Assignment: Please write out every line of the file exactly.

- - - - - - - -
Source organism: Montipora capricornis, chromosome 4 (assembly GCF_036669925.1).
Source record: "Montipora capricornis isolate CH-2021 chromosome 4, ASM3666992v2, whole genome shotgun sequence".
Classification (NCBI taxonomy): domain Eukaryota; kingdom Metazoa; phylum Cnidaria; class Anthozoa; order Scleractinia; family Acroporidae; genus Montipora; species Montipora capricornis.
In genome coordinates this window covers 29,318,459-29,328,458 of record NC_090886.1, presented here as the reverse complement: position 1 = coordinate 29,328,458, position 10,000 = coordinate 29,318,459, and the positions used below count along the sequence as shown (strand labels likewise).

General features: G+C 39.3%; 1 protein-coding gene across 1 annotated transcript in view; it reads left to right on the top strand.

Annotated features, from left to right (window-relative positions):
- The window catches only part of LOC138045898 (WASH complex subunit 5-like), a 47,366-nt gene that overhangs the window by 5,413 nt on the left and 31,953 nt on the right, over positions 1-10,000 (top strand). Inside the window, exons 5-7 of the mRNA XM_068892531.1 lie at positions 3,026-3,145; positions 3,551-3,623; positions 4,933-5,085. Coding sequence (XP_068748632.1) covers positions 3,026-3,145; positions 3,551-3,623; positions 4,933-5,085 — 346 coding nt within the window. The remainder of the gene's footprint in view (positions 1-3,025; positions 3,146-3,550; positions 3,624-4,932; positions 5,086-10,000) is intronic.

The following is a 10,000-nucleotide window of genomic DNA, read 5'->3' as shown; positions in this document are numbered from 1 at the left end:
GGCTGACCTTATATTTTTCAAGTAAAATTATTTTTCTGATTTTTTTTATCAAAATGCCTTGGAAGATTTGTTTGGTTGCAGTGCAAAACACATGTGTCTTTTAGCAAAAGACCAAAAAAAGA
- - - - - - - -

Source organism: Montipora capricornis, chromosome 4 (assembly GCF_036669925.1).
Source record: "Montipora capricornis isolate CH-2021 chromosome 4, ASM3666992v2, whole genome shotgun sequence".
Classification (NCBI taxonomy): domain Eukaryota; kingdom Metazoa; phylum Cnidaria; class Anthozoa; order Scleractinia; family Acroporidae; genus Montipora; species Montipora capricornis.
In genome coordinates this window covers 29,318,459-29,328,458 of record NC_090886.1, presented here as the reverse complement: position 1 = coordinate 29,328,458, position 10,000 = coordinate 29,318,459, and the positions used below count along the sequence as shown (strand labels likewise).

General features: G+C 39.3%; 1 protein-coding gene across 1 annotated transcript in view; it reads left to right on the top strand.

Annotated features, from left to right (window-relative positions):
- The window catches only part of LOC138045898 (WASH complex subunit 5-like), a 47,366-nt gene that overhangs the window by 5,413 nt on the left and 31,953 nt on the right, over positions 1-10,000 (top strand). Inside the window, exons 5-7 of the mRNA XM_068892531.1 lie at positions 3,026-3,145; positions 3,551-3,623; positions 4,933-5,085. Coding sequence (XP_068748632.1) covers positions 3,026-3,145; positions 3,551-3,623; positions 4,933-5,085 — 346 coding nt within the window. The remainder of the gene's footprint in view (positions 1-3,025; positions 3,146-3,550; positions 3,624-4,932; positions 5,086-10,000) is intronic.

The following is a 10,000-nucleotide window of genomic DNA, read 5'->3' as shown; positions in this document are numbered from 1 at the left end:
GGCTGACCTTATATTTTTCAAGTAAAATTATTTTTCTGATTTTTTTTATCAAAATGCCTTGGAAGATTTGTTTGGTTGCAGTGCAAAACACATGTGTCTTTTAGCAAAAGACCAAAAAAAGA